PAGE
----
Cloud Atlas by Lana Wachowski, Andy Wachowski and Tom Tykwer

Cloud Atlas by Andy Wachowski, Lana Wachowski and Tom Tykwer

An exploration of how the actions of individual lives impact one another in the past, present and future, as one soul is shaped from a killer into a hero, and an act of kindness ripples across centuries to inspire a revolution.

Lets start with the good things, Ben Whishaw gives a great performance as the aspiring musician. Man he can really rock a voice-over. There’s something very convincing about Hugh Grant playing sleazy disgusting characters. This sounds like a backhanded compliment but I don’t mean it that way. He’s much more believable being slimy than in his romantic comedy roles. I liked the central musical score that the film is named after. That’s about all I can say.

Cloud Atlas asks the audience to do an incredible amount of math to keep up with its stories. In my opinion, the movie doesn’t use much style or story devices to help the audience follow the story. Sometimes they downright made it difficult to follow, personally I found the language in the future timeline hard to tune to. I tried very hard for the first two hours trying to figure out how the six story lines connected to each other. I don’t know if it’s something you have to know from the book but I sincerely hope that is not the case. If reading the book is necessary to understand the film, then does that not mean the film failed entirely as a standalone piece?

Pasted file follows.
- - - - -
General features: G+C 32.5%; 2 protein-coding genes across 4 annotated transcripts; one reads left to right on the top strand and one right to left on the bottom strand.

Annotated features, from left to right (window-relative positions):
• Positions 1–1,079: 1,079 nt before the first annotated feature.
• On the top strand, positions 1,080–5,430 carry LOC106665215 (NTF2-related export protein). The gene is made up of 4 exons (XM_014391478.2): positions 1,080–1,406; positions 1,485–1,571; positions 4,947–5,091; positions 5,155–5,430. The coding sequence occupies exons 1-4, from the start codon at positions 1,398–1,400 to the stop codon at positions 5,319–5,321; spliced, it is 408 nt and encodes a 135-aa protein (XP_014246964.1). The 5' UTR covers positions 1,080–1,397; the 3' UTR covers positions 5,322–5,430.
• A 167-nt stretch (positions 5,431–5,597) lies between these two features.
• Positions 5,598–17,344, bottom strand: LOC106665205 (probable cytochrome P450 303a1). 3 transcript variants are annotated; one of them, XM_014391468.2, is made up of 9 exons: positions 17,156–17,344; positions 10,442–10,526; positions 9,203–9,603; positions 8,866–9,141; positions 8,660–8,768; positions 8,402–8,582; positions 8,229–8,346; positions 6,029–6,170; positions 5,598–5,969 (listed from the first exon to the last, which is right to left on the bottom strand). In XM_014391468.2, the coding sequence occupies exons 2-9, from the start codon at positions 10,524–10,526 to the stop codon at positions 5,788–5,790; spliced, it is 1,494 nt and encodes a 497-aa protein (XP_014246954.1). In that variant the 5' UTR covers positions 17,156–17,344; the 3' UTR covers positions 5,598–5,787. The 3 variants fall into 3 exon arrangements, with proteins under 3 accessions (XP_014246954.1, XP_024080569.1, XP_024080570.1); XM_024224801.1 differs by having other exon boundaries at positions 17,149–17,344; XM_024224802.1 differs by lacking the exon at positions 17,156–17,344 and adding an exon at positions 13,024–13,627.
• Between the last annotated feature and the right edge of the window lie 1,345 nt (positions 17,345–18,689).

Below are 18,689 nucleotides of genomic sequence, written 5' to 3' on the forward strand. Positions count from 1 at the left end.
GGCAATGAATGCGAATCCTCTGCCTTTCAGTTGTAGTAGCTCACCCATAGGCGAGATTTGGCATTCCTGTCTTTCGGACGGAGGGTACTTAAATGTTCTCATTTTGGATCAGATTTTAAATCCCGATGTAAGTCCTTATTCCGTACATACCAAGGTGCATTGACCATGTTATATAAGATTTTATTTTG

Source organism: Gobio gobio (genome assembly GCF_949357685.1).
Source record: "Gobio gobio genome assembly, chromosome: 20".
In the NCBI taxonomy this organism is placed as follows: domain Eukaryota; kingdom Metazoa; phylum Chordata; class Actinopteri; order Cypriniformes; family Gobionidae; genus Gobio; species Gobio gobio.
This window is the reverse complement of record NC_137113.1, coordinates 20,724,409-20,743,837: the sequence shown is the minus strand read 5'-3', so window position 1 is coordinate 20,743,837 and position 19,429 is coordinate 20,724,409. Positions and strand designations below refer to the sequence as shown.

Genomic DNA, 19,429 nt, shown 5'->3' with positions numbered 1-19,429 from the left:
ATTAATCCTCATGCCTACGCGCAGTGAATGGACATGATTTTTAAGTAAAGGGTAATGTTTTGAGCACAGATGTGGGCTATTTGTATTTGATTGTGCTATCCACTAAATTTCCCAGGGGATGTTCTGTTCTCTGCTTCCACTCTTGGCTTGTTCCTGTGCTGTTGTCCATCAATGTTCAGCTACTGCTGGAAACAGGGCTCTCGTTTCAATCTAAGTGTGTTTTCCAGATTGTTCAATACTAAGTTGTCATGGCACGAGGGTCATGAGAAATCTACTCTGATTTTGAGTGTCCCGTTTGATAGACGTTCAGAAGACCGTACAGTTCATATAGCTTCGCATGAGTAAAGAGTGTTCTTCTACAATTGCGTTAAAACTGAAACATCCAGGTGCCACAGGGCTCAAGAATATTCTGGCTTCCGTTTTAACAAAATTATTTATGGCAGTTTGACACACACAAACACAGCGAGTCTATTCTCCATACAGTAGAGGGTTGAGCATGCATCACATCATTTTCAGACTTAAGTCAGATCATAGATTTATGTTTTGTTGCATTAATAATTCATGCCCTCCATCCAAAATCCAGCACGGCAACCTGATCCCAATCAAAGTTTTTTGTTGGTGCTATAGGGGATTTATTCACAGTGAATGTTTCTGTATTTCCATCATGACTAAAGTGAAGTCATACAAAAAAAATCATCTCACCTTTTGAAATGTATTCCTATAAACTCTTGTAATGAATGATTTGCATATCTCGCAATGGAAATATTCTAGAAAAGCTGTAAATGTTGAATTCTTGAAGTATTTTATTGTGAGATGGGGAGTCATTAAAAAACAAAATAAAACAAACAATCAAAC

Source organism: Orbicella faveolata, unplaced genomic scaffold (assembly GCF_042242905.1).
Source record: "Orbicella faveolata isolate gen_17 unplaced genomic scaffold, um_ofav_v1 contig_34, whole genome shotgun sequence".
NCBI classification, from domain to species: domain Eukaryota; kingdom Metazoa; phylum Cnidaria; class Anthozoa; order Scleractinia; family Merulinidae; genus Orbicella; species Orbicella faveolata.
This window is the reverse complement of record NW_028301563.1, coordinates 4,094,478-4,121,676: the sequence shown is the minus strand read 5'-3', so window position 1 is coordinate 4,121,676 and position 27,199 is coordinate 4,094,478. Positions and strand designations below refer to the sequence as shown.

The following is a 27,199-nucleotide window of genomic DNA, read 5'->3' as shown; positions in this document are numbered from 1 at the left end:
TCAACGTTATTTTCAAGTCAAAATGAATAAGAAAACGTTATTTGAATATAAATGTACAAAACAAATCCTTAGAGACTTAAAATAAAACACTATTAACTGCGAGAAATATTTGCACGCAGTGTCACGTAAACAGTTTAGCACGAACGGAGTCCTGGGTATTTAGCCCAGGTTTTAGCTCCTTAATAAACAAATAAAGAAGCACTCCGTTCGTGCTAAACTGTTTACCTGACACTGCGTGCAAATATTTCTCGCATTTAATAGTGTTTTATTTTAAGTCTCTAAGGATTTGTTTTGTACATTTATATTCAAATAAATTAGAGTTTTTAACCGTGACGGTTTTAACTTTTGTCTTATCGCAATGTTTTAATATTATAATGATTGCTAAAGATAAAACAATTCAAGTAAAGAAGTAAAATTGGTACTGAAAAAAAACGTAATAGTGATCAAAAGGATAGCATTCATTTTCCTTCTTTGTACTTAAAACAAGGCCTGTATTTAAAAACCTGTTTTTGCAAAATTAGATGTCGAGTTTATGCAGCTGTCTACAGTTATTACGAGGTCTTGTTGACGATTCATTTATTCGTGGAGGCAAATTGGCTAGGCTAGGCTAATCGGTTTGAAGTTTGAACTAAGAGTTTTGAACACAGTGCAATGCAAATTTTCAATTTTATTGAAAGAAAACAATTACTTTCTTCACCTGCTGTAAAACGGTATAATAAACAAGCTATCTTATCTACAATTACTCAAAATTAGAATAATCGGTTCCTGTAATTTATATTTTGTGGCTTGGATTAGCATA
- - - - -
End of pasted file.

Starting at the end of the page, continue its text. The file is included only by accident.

The make-up concept was problematic. Why deliberately make an actor who is Asian look Caucasian? Or a Caucasian actor into an Asian?  Racist stereotyping aside (there are Asians who have double eyelids), it kept taking me out of the movie because I am suddenly aware that the cartoonish-looking character would not genetically exist. Seriously, look out for Hugo Weaving dressed as Nurse Hatchett from One Flew Over the Cuckoo’s Nest in one of the storylines. That said, I still gave it a chance and searched hard for the internal logic of the film. I reflected upon viewing, why is one actor playing six roles in six different storylines? Is the fact that I can recognize the actor’s face in a different character meant to be a narrative device? Is it suggesting a thematic connection between the multiple roles that actor is playing? Or is it trying to evoke juxtaposition between them? I failed to see it.

The Wachowski’s have gone on record saying that critics are going to dismiss the film as incomprehensible schlock from the frustration of not being able to piece it together. They’d prefer if the audience will just find their own interpretations. I know what they mean, though that doesn’t magically make the movie critic-proof.